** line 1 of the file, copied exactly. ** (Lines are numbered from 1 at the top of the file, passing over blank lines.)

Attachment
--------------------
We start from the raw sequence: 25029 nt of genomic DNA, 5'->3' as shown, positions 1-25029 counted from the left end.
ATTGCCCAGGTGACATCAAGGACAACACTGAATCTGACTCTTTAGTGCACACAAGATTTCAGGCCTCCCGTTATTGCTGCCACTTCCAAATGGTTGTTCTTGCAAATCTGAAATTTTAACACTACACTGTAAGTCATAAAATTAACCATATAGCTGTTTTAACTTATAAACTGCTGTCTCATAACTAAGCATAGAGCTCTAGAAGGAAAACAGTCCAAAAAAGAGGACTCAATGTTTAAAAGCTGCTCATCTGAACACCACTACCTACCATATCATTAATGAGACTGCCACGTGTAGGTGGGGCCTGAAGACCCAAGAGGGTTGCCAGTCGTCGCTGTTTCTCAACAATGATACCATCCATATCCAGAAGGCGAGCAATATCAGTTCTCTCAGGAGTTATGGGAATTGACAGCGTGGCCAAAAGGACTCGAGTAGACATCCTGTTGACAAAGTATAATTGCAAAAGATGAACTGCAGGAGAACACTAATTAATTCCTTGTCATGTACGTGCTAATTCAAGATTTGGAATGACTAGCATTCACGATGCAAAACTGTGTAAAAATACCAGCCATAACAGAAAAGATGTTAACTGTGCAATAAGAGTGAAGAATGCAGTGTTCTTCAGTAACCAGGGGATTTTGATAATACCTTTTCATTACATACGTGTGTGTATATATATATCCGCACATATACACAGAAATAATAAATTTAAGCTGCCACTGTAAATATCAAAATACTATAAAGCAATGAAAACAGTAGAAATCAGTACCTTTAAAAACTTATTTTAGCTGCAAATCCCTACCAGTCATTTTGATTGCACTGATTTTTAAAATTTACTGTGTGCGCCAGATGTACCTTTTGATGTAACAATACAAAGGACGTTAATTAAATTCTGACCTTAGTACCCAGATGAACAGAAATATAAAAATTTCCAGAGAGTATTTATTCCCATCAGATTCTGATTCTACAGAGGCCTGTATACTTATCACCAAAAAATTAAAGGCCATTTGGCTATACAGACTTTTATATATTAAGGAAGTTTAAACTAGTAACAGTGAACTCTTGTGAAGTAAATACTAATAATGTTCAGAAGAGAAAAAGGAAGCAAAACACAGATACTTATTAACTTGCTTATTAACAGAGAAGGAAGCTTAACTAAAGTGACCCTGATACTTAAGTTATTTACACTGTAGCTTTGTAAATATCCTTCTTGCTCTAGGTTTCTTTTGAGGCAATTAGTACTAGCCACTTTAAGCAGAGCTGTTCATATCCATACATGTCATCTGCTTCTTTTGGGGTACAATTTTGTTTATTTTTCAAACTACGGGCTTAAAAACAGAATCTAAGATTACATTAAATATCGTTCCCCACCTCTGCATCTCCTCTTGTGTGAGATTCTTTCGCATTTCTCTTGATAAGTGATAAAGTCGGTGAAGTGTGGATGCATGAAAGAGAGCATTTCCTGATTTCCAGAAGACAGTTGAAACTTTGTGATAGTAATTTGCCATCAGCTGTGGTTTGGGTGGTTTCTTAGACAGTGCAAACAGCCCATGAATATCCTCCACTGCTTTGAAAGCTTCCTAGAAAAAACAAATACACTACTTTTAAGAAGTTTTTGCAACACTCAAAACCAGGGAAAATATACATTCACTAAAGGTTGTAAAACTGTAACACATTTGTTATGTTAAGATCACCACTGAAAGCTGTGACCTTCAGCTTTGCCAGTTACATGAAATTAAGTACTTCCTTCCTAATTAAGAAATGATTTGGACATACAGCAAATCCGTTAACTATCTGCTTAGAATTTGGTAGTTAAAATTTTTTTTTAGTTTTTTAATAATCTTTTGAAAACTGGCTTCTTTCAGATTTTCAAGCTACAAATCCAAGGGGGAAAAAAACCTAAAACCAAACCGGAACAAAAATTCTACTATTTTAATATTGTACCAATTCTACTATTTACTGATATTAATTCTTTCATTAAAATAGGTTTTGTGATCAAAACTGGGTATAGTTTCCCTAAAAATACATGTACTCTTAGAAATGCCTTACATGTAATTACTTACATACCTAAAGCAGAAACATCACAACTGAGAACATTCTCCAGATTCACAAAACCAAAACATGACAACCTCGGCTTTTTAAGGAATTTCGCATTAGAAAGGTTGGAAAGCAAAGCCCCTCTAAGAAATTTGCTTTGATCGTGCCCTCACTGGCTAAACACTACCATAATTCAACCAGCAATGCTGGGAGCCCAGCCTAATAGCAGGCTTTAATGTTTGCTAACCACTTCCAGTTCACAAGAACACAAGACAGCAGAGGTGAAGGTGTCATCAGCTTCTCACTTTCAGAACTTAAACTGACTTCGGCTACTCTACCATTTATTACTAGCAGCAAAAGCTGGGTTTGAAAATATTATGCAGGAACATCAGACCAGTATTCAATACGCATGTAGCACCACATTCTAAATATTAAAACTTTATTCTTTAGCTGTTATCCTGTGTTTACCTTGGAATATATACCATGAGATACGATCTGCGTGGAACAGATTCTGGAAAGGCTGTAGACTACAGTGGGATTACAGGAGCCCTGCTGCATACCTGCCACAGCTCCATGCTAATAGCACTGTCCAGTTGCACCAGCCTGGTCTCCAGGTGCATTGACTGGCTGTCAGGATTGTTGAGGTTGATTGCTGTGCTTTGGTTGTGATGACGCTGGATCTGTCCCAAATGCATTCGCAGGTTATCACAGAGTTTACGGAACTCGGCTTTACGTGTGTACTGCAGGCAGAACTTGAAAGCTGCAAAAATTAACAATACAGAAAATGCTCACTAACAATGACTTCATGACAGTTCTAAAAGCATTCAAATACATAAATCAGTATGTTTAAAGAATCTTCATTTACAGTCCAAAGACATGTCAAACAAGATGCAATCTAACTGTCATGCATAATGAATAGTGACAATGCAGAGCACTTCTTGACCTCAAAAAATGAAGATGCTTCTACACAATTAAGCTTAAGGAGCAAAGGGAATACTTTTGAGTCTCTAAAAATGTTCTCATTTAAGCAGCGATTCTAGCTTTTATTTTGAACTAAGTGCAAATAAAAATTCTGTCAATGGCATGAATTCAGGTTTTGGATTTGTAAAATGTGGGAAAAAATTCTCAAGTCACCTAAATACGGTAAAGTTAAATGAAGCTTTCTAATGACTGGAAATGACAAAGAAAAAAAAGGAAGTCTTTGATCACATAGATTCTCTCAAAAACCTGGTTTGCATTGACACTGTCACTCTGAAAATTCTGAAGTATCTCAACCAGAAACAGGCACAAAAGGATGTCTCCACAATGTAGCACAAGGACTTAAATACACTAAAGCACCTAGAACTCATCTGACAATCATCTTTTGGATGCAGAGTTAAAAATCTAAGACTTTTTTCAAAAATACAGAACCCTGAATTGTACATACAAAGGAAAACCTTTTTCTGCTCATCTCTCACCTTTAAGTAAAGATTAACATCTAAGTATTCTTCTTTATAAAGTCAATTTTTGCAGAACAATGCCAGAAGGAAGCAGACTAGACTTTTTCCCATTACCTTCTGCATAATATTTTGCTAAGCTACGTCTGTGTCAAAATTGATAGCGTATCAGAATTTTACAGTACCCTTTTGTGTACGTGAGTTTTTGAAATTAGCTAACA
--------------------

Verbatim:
We start from the raw sequence: 25029 nt of genomic DNA, 5'->3' as shown, positions 1-25029 counted from the left end.